South Siberia was also once populated mostly by Europoid populations, likely speaking the ancestor of the Tocharian language, in what is known as the Afanasevo culture, appearing as early as 3,500 BC roughly mirroring the supposed Indo-european population movements into the north of Europe at the same time (the similar dates of these population movements, both east and west, probably explain the resemblances between Tocharian, the easternmost Indo-european language, and the westernmost Indo-european languages, found in Europe - Indo-iranian language being likely spread by a later population movement spreading the satem innovation (see below) now overwhelmingly present in Asia but not in the tocharian language). Both these migrations have their origin in the north of the black sea, in the srednij stog and yamnaya cultures of Ukraine and south Russia, a relation hinted in archeology, even more clearly in Asia. In its easternmost known extent, the Afanasevo culture reached the west of Mongolia.
Tracks of these ancient (supposedly) Indo-european migrations can be found in archeology but also in the ancient DNA.
“Ancient DNA provides new insights into the history of south Siberian Kurgan people” (Keyser et al, 2009 – source)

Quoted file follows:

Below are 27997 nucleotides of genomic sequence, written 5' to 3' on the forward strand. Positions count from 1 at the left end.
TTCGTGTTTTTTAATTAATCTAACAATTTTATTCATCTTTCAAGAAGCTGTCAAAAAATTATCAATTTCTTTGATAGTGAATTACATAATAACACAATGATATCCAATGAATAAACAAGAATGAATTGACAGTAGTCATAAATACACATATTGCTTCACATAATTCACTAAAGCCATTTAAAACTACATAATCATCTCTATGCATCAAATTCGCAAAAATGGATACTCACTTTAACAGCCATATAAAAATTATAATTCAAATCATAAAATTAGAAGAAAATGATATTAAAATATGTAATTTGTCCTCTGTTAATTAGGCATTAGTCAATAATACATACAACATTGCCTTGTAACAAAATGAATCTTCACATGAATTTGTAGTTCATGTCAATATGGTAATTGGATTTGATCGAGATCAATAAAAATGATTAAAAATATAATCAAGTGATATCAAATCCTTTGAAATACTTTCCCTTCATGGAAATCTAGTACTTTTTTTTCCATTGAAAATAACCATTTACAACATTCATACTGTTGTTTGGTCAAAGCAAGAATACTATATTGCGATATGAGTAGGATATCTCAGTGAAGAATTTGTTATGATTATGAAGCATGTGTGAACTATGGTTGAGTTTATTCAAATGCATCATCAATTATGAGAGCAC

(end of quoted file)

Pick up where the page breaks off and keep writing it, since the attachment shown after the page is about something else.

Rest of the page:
“To help unravel some of the early Eurasian steppe migration movements, we determined the Y-chromosomal and mitochondrial haplotypes and haplogroups of 26 ancient human specimens from the Krasnoyarsk area dated from between the middle of the second millennium BC. to the fourth century AD. In order to go further in the search of the geographic origin and physical traits of these south Siberian specimens, we also typed phenotype-informative single nucleotide polymorphisms. Our autosomal, Y-chromosomal and mitochondrial DNA analyses reveal that whereas few specimens seem to be related matrilineally or patrilineally, nearly all subjects belong to haplogroup R1a1-M17 which is thought to mark the eastward migration of the early Indo-Europeans. Our results also confirm that at the Bronze and Iron Ages, south Siberia was a region of overwhelmingly predominant European settlement, suggesting an eastward migration of Kurgan people across the Russo-Kazakh steppe. Finally, our data indicate that at the Bronze and Iron Age timeframe, south Siberians were blue (or green)-eyed, fair-skinned and light-haired people and that they might have played a role in the early development of the Tarim Basin civilization [i.e. in Xinjiang, northwest China]. To the best of our knowledge, no equivalent molecular analysis has been undertaken so far. “
The study also reveals that during bronze age,90% ofthe mtDNA haplogroups (female lineages) – such as U2, U4, U5a1, T1, T3, T4, H5a, H6, HV, K and I – were west Eurasian/Europoid (and 67% during iron age).